1) The Deer Family Includes 47 Different Species
In your neighborhood in the United States, it is likely that when you think of “Deer” you envision White Tail Deer as they are the most prominent species. You may be interested to know that the Deer family includes 47 different species that include Elk, Caribou, Wapiti, and Moose. Each species of deer display different physical characteristic, however, each species has cloven hooves.
The name wapiti translates from the Shawnee language to mean “white rump” and are also sometimes referred to as American Elk. Though called American Elk the species also is found in New Zealand.
2) There is a Wide Variety of Sized Among Deer Species
Today, deer range from very large to very small. The smallest species of deer is the Southern padu with its average weight being about 20 lbs. and its height is only 14″. The southern padu’s size is about that of a cocker spaniel dog.
Though Moose are the largest of today’s deer species, the Irish deer, thought to be extinct for 11,000 years, could reach a height of 7 feet from hooves to shoulder, and its antlers spanned up to 12 feet. In comparison, today’s moose can reach a height of 5 to 6 feet at the shoulder. Whitetail deer average between 2.5″ tall for females and 3.5″ tall for males.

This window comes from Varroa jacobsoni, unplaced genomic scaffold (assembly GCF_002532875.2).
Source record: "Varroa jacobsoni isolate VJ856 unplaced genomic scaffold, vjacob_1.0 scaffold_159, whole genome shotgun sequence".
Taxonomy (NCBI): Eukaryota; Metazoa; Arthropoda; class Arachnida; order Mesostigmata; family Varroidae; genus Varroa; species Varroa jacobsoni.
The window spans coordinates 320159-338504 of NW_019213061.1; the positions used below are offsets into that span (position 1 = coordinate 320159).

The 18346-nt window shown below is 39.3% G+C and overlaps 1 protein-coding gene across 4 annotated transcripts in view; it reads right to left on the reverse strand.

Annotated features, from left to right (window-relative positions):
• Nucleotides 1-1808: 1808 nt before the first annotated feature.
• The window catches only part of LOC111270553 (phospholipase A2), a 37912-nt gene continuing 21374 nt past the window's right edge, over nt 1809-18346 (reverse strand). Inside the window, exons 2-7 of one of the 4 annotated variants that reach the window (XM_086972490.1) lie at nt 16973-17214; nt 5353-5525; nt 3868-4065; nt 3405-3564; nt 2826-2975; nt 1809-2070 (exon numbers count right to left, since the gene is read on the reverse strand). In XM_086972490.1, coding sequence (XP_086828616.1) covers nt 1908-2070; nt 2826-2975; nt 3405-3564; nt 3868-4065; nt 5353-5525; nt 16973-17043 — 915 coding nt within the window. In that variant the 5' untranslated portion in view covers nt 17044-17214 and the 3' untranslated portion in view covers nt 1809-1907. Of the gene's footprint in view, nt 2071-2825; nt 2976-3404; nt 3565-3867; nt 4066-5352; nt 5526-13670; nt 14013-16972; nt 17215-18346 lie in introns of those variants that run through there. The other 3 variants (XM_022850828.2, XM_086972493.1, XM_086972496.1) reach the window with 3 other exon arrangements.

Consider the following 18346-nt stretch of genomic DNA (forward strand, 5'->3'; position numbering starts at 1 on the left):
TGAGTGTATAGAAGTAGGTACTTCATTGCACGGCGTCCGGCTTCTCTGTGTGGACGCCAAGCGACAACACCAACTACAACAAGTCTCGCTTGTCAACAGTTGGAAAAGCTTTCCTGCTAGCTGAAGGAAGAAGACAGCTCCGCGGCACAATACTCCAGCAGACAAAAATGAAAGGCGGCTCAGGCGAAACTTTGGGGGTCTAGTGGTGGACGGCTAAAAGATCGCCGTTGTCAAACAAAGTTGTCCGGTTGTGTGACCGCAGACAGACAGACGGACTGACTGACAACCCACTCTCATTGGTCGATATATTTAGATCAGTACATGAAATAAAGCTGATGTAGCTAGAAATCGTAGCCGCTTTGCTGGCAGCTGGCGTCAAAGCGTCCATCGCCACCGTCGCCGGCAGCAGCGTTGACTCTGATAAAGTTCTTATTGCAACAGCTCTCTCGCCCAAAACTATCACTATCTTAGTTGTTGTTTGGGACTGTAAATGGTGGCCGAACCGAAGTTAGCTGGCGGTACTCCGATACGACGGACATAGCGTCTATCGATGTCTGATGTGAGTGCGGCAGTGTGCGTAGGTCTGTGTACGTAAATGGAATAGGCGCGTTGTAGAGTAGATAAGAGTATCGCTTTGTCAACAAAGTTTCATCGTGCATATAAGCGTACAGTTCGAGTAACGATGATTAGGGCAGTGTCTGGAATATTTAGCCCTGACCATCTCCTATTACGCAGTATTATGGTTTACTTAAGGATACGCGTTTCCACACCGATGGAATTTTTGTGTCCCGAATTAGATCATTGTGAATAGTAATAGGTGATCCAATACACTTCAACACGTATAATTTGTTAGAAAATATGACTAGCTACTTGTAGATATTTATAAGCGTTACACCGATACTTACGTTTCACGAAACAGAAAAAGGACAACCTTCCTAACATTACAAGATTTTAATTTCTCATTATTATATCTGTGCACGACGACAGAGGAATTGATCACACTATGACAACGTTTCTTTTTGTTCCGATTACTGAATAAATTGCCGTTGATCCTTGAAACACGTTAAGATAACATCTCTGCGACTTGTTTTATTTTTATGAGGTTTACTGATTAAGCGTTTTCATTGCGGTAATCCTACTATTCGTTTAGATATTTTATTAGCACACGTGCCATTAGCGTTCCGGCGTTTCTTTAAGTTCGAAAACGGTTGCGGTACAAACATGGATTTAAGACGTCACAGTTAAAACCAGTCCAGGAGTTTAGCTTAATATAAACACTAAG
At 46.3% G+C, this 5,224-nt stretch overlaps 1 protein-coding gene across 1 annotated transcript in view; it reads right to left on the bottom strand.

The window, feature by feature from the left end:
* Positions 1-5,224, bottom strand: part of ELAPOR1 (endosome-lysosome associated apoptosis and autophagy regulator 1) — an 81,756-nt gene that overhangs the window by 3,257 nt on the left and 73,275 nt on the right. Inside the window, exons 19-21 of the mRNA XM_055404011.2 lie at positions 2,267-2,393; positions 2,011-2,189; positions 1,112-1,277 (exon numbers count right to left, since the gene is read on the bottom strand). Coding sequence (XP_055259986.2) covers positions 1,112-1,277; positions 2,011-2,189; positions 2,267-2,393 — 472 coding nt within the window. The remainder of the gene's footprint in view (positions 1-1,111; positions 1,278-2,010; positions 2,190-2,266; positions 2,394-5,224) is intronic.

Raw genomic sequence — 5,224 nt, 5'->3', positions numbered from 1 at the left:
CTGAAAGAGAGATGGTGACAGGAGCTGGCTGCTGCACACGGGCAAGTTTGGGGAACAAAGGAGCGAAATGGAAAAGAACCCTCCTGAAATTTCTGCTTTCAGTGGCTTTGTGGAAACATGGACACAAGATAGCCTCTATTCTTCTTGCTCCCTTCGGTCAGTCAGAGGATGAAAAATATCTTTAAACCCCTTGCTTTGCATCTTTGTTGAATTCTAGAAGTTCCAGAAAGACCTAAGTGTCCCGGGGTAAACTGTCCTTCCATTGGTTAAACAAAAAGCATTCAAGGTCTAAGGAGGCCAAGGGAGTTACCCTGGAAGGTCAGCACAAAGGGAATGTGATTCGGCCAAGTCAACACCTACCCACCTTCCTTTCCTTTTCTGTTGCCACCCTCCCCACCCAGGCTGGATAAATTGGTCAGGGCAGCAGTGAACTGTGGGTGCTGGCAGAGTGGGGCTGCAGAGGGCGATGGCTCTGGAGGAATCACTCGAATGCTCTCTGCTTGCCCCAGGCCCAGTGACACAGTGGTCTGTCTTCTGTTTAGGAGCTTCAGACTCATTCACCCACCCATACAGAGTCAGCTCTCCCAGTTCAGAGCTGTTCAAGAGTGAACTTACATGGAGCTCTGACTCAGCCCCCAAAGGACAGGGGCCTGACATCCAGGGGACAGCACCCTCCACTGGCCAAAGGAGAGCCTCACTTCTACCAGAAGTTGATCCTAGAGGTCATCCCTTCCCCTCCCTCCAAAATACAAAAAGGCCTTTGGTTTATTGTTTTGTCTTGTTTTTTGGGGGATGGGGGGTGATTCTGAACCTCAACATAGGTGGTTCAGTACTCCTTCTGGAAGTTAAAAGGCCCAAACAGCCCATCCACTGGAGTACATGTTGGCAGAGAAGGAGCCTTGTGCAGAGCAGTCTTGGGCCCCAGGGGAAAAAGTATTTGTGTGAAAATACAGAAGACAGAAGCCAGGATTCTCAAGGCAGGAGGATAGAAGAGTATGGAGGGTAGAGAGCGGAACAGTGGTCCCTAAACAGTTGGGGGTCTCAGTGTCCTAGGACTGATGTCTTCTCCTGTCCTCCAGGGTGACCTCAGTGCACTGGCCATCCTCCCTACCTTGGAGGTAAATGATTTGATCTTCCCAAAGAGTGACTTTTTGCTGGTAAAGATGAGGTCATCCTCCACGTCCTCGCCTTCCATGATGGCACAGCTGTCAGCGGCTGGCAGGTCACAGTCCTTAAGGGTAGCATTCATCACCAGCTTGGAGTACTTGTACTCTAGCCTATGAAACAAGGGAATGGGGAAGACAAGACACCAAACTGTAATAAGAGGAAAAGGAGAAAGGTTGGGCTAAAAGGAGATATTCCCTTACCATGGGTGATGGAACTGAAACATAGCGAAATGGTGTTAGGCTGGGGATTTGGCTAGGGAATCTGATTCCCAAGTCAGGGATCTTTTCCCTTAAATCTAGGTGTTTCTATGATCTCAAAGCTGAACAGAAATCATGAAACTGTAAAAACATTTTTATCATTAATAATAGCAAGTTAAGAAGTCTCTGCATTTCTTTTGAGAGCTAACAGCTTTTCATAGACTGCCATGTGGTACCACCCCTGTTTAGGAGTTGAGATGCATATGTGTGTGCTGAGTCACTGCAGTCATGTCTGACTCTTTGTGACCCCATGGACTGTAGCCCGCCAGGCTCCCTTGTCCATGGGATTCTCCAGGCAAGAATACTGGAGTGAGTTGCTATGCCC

3) Not Every Species of Deer has Antlers
46 of the deer species of the world have antlers, theChinese water deer being the single species with no antlers. Also, caribou is the only species in which the male and female animal both have antlers.
Deer antlers grow from boney supporting structures called pedicels and come in a wide variety of shapes and sizes. For example, muntjacs display single short, spiked antlers while moose have wide, flat antlers. The reindeer species have the largest and heaviest antlers. The tiny southern padu deer have the lightest antlers.
In general, in the social hierarchy of each species’ herd, the larger the antler the more dominant the animal. Male deer utilize their antlers for combat to establish dominance over the other males of the herd. Generally, the male with the largest, heaviest antlers maintains herd’s the dominant position. Interestingly, there is some evidence of a correlation between antler size and the general health of a deer. Males with larger antlers relative to body size tend to have increased resistance to disease.